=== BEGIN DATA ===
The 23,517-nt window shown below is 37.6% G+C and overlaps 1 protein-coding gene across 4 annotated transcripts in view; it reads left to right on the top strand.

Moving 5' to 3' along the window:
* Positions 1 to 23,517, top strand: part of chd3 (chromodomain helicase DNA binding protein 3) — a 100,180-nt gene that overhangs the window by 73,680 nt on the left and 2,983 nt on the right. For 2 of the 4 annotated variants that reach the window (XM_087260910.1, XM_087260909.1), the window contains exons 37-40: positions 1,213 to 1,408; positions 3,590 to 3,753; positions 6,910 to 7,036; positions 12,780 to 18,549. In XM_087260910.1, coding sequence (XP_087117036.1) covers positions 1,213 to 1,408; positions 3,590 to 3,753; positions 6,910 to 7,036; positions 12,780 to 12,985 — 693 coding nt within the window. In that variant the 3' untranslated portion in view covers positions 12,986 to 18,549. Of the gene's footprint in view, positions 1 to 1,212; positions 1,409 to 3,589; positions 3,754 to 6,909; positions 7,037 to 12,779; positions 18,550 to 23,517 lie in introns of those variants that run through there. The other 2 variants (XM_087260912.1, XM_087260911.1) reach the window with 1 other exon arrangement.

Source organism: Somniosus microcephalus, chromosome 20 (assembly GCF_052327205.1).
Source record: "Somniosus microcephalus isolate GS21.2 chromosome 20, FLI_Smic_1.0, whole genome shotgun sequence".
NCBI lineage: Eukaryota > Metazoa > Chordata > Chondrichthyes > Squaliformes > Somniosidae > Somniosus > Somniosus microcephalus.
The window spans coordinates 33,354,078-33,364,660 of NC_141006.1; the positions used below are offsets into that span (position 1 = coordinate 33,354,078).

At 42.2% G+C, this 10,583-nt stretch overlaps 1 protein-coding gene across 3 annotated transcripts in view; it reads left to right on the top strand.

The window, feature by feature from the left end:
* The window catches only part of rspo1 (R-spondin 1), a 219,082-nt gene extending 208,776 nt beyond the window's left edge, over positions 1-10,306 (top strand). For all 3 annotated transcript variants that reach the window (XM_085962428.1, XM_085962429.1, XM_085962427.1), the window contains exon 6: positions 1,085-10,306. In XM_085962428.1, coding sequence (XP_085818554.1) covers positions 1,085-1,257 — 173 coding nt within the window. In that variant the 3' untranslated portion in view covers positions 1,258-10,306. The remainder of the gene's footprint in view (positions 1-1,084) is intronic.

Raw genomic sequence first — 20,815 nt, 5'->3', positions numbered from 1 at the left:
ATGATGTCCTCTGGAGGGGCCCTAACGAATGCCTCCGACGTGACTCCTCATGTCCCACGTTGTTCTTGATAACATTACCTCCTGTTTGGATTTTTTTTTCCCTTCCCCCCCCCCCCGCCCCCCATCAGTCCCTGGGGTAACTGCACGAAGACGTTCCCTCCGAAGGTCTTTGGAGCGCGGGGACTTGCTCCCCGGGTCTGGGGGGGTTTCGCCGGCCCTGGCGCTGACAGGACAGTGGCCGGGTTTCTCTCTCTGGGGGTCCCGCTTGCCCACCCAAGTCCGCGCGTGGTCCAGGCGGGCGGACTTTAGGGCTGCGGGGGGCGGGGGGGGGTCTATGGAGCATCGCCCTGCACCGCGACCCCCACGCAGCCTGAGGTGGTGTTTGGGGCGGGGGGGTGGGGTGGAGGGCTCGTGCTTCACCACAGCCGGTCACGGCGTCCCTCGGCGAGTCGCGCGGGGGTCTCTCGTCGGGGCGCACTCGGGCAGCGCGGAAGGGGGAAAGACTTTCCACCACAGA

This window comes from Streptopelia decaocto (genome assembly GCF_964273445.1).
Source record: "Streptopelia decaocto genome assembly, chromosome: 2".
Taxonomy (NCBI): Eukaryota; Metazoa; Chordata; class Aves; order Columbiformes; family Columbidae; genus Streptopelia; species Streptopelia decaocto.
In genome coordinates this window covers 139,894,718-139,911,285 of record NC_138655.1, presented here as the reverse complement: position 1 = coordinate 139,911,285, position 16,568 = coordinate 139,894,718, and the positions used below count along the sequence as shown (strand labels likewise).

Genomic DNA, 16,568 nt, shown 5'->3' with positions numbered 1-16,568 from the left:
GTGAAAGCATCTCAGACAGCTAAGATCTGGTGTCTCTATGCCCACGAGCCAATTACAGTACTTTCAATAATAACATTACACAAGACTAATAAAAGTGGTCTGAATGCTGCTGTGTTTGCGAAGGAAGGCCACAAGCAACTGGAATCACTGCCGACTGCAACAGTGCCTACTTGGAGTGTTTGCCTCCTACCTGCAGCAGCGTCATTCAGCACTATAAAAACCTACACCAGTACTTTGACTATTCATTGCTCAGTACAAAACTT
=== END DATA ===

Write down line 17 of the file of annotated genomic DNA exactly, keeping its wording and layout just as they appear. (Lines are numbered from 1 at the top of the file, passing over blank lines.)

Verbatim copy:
Genomic DNA, 16,568 nt, shown 5'->3' with positions numbered 1-16,568 from the left: